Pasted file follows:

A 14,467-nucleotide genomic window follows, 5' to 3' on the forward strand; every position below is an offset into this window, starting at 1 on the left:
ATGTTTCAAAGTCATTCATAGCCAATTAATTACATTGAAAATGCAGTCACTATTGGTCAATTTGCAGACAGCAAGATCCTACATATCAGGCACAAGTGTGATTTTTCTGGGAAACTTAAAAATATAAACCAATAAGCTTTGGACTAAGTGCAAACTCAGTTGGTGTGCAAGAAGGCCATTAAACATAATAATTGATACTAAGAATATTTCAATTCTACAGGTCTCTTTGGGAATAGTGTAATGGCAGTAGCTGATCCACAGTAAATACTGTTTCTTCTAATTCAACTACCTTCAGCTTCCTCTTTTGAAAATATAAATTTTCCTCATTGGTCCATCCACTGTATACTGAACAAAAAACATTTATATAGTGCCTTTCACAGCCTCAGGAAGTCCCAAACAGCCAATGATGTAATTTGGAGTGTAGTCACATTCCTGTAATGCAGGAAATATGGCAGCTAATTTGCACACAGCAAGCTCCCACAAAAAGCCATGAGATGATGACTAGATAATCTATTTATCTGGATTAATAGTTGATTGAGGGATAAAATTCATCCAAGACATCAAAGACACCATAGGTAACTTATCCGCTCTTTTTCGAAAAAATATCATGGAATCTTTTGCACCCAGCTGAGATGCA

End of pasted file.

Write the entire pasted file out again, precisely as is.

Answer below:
A 14,467-nucleotide genomic window follows, 5' to 3' on the forward strand; every position below is an offset into this window, starting at 1 on the left:
ATGTTTCAAAGTCATTCATAGCCAATTAATTACATTGAAAATGCAGTCACTATTGGTCAATTTGCAGACAGCAAGATCCTACATATCAGGCACAAGTGTGATTTTTCTGGGAAACTTAAAAATATAAACCAATAAGCTTTGGACTAAGTGCAAACTCAGTTGGTGTGCAAGAAGGCCATTAAACATAATAATTGATACTAAGAATATTTCAATTCTACAGGTCTCTTTGGGAATAGTGTAATGGCAGTAGCTGATCCACAGTAAATACTGTTTCTTCTAATTCAACTACCTTCAGCTTCCTCTTTTGAAAATATAAATTTTCCTCATTGGTCCATCCACTGTATACTGAACAAAAAACATTTATATAGTGCCTTTCACAGCCTCAGGAAGTCCCAAACAGCCAATGATGTAATTTGGAGTGTAGTCACATTCCTGTAATGCAGGAAATATGGCAGCTAATTTGCACACAGCAAGCTCCCACAAAAAGCCATGAGATGATGACTAGATAATCTATTTATCTGGATTAATAGTTGATTGAGGGATAAAATTCATCCAAGACATCAAAGACACCATAGGTAACTTATCCGCTCTTTTTCGAAAAAATATCATGGAATCTTTTGCACCCAGCTGAGATGCA